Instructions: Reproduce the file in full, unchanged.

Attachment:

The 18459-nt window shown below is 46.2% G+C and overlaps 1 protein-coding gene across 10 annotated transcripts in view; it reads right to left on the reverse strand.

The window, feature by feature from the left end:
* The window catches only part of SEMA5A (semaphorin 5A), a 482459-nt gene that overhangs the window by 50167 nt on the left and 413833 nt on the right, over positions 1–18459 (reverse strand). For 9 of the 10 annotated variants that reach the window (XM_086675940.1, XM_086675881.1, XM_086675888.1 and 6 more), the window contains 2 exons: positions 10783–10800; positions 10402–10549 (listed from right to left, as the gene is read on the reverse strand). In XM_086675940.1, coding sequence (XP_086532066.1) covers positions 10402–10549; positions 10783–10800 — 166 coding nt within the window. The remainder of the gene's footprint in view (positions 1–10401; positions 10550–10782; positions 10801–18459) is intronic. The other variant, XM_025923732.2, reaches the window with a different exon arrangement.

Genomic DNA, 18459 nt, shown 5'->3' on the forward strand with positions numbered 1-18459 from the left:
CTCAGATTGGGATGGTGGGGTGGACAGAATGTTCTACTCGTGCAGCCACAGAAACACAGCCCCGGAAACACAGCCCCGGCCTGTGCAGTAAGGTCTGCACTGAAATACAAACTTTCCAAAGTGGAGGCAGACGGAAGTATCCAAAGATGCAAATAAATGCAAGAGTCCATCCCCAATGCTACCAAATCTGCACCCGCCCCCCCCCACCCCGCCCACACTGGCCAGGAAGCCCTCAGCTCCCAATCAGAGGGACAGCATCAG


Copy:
The 18459-nt window shown below is 46.2% G+C and overlaps 1 protein-coding gene across 10 annotated transcripts in view; it reads right to left on the reverse strand.

The window, feature by feature from the left end:
* The window catches only part of SEMA5A (semaphorin 5A), a 482459-nt gene that overhangs the window by 50167 nt on the left and 413833 nt on the right, over positions 1–18459 (reverse strand). For 9 of the 10 annotated variants that reach the window (XM_086675940.1, XM_086675881.1, XM_086675888.1 and 6 more), the window contains 2 exons: positions 10783–10800; positions 10402–10549 (listed from right to left, as the gene is read on the reverse strand). In XM_086675940.1, coding sequence (XP_086532066.1) covers positions 10402–10549; positions 10783–10800 — 166 coding nt within the window. The remainder of the gene's footprint in view (positions 1–10401; positions 10550–10782; positions 10801–18459) is intronic. The other variant, XM_025923732.2, reaches the window with a different exon arrangement.

Genomic DNA, 18459 nt, shown 5'->3' on the forward strand with positions numbered 1-18459 from the left:
CTCAGATTGGGATGGTGGGGTGGACAGAATGTTCTACTCGTGCAGCCACAGAAACACAGCCCCGGAAACACAGCCCCGGCCTGTGCAGTAAGGTCTGCACTGAAATACAAACTTTCCAAAGTGGAGGCAGACGGAAGTATCCAAAGATGCAAATAAATGCAAGAGTCCATCCCCAATGCTACCAAATCTGCACCCGCCCCCCCCCACCCCGCCCACACTGGCCAGGAAGCCCTCAGCTCCCAATCAGAGGGACAGCATCAG